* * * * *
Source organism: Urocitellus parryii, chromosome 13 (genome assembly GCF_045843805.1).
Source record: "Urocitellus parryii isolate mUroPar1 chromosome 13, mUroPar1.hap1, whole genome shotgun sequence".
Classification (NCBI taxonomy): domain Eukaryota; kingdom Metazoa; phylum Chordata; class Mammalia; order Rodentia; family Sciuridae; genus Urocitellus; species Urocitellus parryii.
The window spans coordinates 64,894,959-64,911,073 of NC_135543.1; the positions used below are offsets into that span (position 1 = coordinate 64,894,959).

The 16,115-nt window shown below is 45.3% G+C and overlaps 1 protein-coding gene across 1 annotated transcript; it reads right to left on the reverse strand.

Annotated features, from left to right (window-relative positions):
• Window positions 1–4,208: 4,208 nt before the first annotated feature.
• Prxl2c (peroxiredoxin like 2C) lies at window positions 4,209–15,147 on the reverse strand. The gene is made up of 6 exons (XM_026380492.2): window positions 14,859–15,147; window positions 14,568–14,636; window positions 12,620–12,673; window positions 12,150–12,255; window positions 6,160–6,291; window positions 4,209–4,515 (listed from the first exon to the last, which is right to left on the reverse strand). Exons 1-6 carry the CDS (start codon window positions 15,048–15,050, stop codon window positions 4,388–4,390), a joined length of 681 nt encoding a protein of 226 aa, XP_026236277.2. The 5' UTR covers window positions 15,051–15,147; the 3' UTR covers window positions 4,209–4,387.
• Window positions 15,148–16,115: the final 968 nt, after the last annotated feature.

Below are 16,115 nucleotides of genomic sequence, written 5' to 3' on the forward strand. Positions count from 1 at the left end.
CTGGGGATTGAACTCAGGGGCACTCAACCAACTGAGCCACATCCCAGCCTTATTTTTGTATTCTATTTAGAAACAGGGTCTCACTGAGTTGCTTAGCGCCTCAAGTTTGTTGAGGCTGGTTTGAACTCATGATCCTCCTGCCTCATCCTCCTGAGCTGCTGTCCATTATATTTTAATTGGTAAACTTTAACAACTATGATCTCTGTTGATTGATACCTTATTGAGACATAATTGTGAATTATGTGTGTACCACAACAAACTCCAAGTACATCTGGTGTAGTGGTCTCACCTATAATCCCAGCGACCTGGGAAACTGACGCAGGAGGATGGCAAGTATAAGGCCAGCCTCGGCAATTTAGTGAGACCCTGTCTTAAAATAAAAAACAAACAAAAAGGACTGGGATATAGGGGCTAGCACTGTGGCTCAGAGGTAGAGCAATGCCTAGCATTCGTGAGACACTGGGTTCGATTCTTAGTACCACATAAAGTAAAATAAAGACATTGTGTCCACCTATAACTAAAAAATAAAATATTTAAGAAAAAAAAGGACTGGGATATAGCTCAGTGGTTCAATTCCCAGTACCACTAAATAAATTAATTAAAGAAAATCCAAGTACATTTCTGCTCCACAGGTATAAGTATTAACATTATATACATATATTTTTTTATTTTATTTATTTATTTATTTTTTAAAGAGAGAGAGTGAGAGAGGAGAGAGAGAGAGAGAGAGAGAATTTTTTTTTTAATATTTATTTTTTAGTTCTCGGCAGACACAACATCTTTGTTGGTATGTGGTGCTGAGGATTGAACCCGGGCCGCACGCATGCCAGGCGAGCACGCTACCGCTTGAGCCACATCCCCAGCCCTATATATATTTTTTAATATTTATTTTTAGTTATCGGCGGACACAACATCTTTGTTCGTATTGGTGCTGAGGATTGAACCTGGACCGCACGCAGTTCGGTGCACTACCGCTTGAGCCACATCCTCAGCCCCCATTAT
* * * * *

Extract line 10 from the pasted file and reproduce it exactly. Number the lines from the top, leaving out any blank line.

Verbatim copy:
Below are 16,115 nucleotides of genomic sequence, written 5' to 3' on the forward strand. Positions count from 1 at the left end.